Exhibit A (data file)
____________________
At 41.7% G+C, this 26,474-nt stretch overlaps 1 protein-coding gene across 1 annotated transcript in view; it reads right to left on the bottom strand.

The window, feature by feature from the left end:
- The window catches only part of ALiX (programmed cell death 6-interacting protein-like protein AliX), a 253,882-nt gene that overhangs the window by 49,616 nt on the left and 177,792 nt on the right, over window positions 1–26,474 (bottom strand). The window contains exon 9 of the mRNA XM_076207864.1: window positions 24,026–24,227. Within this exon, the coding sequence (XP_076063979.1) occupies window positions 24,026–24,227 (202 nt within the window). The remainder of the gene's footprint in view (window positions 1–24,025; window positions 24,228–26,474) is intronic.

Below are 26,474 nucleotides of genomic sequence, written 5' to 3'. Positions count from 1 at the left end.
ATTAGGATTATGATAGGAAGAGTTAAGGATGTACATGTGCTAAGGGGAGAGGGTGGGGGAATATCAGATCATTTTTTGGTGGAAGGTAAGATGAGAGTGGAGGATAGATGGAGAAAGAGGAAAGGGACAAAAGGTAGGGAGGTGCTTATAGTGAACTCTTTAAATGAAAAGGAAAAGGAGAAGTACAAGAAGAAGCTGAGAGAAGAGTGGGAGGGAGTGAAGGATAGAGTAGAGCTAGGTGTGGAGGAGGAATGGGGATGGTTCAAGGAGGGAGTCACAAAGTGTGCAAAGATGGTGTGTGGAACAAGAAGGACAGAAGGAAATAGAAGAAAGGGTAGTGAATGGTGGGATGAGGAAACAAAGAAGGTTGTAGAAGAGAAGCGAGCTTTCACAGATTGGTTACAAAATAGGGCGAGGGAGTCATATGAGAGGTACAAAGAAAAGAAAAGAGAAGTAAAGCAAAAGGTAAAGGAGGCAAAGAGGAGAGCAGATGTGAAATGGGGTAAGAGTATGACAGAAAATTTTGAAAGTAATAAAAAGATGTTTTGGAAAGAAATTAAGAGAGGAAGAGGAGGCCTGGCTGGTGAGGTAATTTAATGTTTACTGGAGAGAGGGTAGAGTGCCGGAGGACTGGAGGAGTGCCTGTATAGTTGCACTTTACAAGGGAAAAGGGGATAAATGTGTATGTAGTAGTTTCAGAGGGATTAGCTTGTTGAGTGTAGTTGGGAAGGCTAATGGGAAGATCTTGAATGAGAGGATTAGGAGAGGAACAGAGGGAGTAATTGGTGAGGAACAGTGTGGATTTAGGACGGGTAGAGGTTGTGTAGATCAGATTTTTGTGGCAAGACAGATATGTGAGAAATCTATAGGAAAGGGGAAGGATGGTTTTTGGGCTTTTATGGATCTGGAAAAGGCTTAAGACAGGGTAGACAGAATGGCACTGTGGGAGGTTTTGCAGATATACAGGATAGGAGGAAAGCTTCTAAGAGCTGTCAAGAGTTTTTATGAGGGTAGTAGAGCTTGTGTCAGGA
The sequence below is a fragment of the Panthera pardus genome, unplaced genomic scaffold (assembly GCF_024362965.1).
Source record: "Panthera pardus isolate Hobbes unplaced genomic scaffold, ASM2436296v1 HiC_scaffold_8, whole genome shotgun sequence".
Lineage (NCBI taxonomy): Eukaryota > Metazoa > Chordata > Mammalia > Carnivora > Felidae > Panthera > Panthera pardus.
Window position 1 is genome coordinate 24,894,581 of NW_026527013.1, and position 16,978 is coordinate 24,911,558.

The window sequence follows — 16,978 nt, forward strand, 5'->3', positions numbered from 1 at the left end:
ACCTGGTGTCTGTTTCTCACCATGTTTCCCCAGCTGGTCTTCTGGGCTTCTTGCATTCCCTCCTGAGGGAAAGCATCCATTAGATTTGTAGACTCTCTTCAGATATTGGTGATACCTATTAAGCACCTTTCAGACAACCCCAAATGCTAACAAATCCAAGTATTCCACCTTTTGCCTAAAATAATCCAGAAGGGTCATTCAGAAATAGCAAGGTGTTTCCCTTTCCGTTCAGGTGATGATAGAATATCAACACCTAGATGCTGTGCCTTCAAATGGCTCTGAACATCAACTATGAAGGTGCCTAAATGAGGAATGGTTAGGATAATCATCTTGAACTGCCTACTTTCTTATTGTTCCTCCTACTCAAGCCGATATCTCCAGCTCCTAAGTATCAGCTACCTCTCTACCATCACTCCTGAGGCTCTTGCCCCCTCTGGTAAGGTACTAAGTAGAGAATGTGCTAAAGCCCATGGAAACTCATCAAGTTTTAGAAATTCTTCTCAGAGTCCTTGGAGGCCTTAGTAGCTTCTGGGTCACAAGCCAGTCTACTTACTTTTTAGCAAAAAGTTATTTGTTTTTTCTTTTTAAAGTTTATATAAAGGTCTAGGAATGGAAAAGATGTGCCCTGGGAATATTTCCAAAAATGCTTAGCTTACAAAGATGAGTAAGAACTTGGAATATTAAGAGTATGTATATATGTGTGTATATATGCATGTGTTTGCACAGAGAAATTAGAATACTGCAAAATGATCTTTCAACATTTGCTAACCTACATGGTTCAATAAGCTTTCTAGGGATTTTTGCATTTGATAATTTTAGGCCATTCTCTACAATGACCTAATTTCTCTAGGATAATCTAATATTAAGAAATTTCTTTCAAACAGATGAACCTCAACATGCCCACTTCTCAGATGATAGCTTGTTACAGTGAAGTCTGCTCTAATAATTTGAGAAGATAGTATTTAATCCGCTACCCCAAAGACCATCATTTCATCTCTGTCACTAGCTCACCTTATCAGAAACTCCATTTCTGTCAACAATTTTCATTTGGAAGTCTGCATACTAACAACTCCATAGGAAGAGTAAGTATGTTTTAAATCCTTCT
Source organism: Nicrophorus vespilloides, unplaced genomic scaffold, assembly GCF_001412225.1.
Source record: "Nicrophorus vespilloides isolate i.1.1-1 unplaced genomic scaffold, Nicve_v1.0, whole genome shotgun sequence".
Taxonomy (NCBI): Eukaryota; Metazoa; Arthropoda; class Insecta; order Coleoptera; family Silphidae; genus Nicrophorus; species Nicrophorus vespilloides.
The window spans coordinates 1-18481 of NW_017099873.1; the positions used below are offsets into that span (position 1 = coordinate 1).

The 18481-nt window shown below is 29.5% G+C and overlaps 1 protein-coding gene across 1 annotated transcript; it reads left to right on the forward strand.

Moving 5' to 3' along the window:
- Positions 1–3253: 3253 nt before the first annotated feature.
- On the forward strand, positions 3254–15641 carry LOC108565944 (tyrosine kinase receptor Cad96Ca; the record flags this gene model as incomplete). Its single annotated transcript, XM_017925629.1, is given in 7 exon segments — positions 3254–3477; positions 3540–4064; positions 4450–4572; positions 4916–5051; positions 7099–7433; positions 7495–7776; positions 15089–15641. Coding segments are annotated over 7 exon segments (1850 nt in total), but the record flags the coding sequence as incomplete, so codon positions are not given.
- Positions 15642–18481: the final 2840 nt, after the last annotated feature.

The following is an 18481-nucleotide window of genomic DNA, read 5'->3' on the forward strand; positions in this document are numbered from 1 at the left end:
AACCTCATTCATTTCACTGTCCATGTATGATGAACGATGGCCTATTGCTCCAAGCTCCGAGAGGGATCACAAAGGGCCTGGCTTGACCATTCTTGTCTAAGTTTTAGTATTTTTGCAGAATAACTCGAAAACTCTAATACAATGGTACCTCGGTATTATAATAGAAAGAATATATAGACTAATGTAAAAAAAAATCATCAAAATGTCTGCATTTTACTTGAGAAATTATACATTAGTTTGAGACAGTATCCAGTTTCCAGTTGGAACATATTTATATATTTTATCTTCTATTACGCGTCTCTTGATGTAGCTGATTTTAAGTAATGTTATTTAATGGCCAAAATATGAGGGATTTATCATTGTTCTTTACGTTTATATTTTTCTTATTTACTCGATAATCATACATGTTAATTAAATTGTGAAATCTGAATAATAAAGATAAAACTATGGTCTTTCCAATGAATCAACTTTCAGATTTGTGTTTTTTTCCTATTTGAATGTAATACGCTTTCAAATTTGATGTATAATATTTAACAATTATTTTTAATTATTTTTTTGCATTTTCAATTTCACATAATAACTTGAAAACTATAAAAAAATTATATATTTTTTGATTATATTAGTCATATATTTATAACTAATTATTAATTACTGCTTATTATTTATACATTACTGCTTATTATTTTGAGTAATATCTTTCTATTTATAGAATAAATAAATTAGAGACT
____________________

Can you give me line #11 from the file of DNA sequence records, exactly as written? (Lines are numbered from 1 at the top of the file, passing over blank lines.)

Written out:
ACCTGGTGTCTGTTTCTCACCATGTTTCCCCAGCTGGTCTTCTGGGCTTCTTGCATTCCCTCCTGAGGGAAAGCATCCATTAGATTTGTAGACTCTCTTCAGATATTGGTGATACCTATTAAGCACCTTTCAGACAACCCCAAATGCTAACAAATCCAAGTATTCCACCTTTTGCCTAAAATAATCCAGAAGGGTCATTCAGAAATAGCAAGGTGTTTCCCTTTCCGTTCAGGTGATGATAGAATATCAACACCTAGATGCTGTGCCTTCAAATGGCTCTGAACATCAACTATGAAGGTGCCTAAATGAGGAATGGTTAGGATAATCATCTTGAACTGCCTACTTTCTTATTGTTCCTCCTACTCAAGCCGATATCTCCAGCTCCTAAGTATCAGCTACCTCTCTACCATCACTCCTGAGGCTCTTGCCCCCTCTGGTAAGGTACTAAGTAGAGAATGTGCTAAAGCCCATGGAAACTCATCAAGTTTTAGAAATTCTTCTCAGAGTCCTTGGAGGCCTTAGTAGCTTCTGGGTCACAAGCCAGTCTACTTACTTTTTAGCAAAAAGTTATTTGTTTTTTCTTTTTAAAGTTTATATAAAGGTCTAGGAATGGAAAAGATGTGCCCTGGGAATATTTCCAAAAATGCTTAGCTTACAAAGATGAGTAAGAACTTGGAATATTAAGAGTATGTATATATGTGTGTATATATGCATGTGTTTGCACAGAGAAATTAGAATACTGCAAAATGATCTTTCAACATTTGCTAACCTACATGGTTCAATAAGCTTTCTAGGGATTTTTGCATTTGATAATTTTAGGCCATTCTCTACAATGACCTAATTTCTCTAGGATAATCTAATATTAAGAAATTTCTTTCAAACAGATGAACCTCAACATGCCCACTTCTCAGATGATAGCTTGTTACAGTGAAGTCTGCTCTAATAATTTGAGAAGATAGTATTTAATCCGCTACCCCAAAGACCATCATTTCATCTCTGTCACTAGCTCACCTTATCAGAAACTCCATTTCTGTCAACAATTTTCATTTGGAAGTCTGCATACTAACAACTCCATAGGAAGAGTAAGTATGTTTTAAATCCTTCT